How do we help Americans fill the jobs of today and of the future? Choice and innovation in education are the key to transforming our workforce. Thankfully, many of today's educators, bold leaders and leading innovators are already pioneering these endeavors in both K-12 and higher education. Markets have long solved the world's toughest problems, and education should be no exception.
When it comes to improving higher education today, one major obstacle is government bureaucracy. Our government has long set up insidious funding structures that saddle Americans with astronomical student loans, poor educational outcomes and little applicable, real life experience.
Lack of accountability in higher education has allowed for a few unscrupulous bad actors to profit off families and taxpayers, whether or not they equip students with employable skills. Additionally, most non-profit public and private institutions have similarly failed to prepare their students for the future or demonstrate the value of their programs. Under this flawed structure, schools, both public and private, are incentivized to obtain more students in order to secure more federal loans.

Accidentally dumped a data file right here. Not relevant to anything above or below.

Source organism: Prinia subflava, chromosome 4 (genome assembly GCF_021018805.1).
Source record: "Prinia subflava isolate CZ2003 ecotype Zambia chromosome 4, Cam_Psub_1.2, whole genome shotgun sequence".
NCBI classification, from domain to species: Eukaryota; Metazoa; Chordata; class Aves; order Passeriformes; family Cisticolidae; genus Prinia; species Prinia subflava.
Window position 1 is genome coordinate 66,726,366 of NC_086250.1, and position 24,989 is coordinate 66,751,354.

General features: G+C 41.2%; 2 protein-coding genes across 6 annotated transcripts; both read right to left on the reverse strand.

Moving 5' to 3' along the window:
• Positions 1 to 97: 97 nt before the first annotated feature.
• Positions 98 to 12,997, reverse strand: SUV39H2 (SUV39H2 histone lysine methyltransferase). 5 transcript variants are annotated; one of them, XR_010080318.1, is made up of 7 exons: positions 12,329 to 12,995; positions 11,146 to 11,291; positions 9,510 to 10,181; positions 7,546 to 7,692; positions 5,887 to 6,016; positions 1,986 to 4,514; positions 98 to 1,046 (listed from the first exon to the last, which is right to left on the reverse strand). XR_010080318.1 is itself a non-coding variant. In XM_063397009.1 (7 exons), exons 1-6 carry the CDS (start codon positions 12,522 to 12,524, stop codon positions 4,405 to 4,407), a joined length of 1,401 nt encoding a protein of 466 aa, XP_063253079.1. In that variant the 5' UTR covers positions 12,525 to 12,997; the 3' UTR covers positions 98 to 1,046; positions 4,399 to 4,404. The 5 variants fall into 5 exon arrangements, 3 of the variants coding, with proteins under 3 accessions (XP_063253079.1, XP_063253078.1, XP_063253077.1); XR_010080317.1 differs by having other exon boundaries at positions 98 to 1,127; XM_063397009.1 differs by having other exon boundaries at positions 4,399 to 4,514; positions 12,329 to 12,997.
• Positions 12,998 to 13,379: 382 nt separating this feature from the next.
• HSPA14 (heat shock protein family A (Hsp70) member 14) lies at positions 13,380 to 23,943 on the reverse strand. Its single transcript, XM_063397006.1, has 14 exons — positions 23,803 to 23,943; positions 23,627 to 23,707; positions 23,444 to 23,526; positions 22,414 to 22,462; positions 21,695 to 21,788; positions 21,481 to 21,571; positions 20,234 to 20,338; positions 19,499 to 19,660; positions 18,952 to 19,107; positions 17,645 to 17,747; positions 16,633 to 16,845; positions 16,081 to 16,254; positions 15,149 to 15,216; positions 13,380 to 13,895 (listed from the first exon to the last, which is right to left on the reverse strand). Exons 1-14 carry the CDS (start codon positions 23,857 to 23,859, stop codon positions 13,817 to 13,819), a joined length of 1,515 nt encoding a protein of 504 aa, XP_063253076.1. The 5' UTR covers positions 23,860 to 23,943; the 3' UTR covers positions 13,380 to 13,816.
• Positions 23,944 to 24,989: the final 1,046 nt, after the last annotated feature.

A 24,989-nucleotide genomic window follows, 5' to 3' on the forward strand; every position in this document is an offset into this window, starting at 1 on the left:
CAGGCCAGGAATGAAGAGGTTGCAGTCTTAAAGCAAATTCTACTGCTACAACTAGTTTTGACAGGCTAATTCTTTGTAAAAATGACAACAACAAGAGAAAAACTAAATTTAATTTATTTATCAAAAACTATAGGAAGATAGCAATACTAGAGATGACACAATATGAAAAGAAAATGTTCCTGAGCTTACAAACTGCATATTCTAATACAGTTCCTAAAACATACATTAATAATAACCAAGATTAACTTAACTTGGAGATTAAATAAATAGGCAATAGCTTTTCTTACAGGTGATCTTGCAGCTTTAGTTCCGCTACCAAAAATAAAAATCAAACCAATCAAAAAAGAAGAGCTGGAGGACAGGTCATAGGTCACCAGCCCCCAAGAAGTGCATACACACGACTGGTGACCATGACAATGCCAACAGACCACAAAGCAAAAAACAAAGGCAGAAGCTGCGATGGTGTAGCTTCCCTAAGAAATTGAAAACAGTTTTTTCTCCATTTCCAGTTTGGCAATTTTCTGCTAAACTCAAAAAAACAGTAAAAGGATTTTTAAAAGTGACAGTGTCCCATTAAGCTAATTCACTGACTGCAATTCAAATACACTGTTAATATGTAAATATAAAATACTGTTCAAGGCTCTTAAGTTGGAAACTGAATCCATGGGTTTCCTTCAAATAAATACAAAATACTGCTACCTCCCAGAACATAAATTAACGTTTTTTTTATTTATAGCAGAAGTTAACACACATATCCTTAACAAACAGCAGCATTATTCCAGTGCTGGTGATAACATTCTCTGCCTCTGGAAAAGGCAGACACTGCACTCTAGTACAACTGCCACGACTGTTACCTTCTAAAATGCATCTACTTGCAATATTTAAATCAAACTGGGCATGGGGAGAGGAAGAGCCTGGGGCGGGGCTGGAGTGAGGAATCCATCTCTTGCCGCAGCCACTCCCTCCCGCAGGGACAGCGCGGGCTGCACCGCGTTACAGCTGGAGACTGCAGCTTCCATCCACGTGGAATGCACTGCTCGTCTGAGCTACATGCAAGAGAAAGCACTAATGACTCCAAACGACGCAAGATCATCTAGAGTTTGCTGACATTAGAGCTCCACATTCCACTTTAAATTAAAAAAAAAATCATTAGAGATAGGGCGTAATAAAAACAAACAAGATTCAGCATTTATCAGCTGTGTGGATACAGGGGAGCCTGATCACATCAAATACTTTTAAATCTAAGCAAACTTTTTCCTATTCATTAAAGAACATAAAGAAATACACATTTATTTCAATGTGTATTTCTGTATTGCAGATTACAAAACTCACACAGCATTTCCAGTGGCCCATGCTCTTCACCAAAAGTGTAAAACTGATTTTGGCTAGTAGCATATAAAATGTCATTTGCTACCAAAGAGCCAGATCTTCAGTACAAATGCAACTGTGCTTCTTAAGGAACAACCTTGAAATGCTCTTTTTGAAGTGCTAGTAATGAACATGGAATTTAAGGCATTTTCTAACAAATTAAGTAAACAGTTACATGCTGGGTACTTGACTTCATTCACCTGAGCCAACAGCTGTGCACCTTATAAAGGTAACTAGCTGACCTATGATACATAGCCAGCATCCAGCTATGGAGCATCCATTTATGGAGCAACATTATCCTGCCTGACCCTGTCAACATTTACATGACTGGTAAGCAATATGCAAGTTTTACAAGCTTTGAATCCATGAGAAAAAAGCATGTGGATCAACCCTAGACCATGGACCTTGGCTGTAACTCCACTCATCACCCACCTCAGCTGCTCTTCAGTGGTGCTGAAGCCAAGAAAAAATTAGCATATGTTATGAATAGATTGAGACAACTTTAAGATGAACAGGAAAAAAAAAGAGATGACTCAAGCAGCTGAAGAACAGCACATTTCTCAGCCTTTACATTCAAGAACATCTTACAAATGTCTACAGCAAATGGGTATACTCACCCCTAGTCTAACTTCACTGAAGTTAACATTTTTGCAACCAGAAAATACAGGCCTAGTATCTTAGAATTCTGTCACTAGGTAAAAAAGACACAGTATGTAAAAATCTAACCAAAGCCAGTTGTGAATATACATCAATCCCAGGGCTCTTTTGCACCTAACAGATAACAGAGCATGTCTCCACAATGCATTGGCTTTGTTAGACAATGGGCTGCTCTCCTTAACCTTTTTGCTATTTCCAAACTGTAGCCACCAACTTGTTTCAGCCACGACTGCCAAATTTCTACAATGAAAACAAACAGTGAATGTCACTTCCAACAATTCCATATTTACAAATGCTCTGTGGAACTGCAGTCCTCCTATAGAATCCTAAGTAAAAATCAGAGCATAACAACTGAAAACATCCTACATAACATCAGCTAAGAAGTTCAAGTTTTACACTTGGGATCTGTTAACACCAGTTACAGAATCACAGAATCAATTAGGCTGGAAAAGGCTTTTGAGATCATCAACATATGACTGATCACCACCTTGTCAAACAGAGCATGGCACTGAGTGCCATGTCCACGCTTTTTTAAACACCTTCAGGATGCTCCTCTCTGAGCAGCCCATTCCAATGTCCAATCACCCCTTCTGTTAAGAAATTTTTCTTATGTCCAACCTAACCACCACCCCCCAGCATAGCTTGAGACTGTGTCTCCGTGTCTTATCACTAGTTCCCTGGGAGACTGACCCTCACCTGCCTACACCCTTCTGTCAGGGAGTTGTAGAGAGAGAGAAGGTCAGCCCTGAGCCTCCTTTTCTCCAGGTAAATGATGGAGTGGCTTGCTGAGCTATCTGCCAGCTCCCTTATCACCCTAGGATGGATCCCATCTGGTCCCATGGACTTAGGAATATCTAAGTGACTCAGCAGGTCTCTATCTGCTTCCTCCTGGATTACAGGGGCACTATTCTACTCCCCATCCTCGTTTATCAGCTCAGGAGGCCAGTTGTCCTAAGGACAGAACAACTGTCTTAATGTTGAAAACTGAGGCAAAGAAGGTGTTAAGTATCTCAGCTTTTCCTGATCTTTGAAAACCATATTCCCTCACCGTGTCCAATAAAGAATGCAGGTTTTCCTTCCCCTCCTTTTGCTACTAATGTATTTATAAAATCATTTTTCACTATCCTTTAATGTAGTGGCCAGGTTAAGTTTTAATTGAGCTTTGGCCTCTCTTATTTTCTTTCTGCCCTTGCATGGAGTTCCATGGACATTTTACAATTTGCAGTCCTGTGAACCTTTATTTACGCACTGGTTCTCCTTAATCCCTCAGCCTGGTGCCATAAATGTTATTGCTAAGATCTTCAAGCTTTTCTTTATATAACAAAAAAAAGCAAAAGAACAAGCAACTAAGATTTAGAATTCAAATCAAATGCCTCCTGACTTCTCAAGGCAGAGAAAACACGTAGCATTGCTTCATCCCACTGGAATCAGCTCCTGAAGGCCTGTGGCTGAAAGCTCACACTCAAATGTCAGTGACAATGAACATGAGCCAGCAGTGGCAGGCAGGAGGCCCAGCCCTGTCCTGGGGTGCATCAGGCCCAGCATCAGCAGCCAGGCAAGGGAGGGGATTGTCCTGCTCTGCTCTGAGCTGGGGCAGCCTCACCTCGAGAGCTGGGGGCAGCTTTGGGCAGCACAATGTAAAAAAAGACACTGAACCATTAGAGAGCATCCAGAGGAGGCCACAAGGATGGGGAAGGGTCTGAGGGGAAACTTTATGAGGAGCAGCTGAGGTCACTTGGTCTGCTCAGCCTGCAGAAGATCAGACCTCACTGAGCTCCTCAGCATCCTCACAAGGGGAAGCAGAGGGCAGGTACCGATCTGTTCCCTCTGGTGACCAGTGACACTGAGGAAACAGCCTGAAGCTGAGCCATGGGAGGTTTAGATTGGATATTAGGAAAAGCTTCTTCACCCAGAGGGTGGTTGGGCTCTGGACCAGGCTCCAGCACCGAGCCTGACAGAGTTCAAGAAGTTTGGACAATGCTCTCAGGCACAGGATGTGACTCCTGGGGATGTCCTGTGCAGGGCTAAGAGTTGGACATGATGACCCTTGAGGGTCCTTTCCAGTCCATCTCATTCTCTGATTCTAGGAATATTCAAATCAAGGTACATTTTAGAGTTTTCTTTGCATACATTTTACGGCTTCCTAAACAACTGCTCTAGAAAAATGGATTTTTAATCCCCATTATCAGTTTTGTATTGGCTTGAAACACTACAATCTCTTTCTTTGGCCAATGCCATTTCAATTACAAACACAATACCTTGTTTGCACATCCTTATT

Let’s imagine a world where we upend our post-secondary education system and how we collectively – students, families, taxpayers and institutions – provide for it.
Imagine if all schools – from pre-K to doctoral programs – had a real stake in the success of each student. We know from research that accountability policies are most effective when there are real consequences attached.